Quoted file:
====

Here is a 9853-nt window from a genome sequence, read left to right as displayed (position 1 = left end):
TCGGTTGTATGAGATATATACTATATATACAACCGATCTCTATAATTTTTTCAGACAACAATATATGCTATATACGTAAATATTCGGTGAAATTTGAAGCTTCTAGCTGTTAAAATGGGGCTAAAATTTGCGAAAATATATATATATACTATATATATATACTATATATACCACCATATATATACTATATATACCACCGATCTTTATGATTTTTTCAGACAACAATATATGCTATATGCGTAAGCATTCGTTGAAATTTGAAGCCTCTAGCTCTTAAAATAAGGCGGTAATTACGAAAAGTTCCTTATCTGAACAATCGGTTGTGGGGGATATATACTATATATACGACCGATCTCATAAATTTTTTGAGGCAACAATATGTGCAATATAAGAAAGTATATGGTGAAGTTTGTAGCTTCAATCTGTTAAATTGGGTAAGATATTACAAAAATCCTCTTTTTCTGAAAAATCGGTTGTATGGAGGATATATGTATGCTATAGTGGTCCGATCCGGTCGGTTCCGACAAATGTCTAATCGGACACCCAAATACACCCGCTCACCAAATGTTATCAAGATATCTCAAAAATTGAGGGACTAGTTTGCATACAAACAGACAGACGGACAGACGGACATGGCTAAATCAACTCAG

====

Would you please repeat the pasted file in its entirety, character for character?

Here is a 9853-nt window from a genome sequence, read left to right as displayed (position 1 = left end):
TCGGTTGTATGAGATATATACTATATATACAACCGATCTCTATAATTTTTTCAGACAACAATATATGCTATATACGTAAATATTCGGTGAAATTTGAAGCTTCTAGCTGTTAAAATGGGGCTAAAATTTGCGAAAATATATATATATACTATATATATATACTATATATACCACCATATATATACTATATATACCACCGATCTTTATGATTTTTTCAGACAACAATATATGCTATATGCGTAAGCATTCGTTGAAATTTGAAGCCTCTAGCTCTTAAAATAAGGCGGTAATTACGAAAAGTTCCTTATCTGAACAATCGGTTGTGGGGGATATATACTATATATACGACCGATCTCATAAATTTTTTGAGGCAACAATATGTGCAATATAAGAAAGTATATGGTGAAGTTTGTAGCTTCAATCTGTTAAATTGGGTAAGATATTACAAAAATCCTCTTTTTCTGAAAAATCGGTTGTATGGAGGATATATGTATGCTATAGTGGTCCGATCCGGTCGGTTCCGACAAATGTCTAATCGGACACCCAAATACACCCGCTCACCAAATGTTATCAAGATATCTCAAAAATTGAGGGACTAGTTTGCATACAAACAGACAGACGGACAGACGGACATGGCTAAATCAACTCAG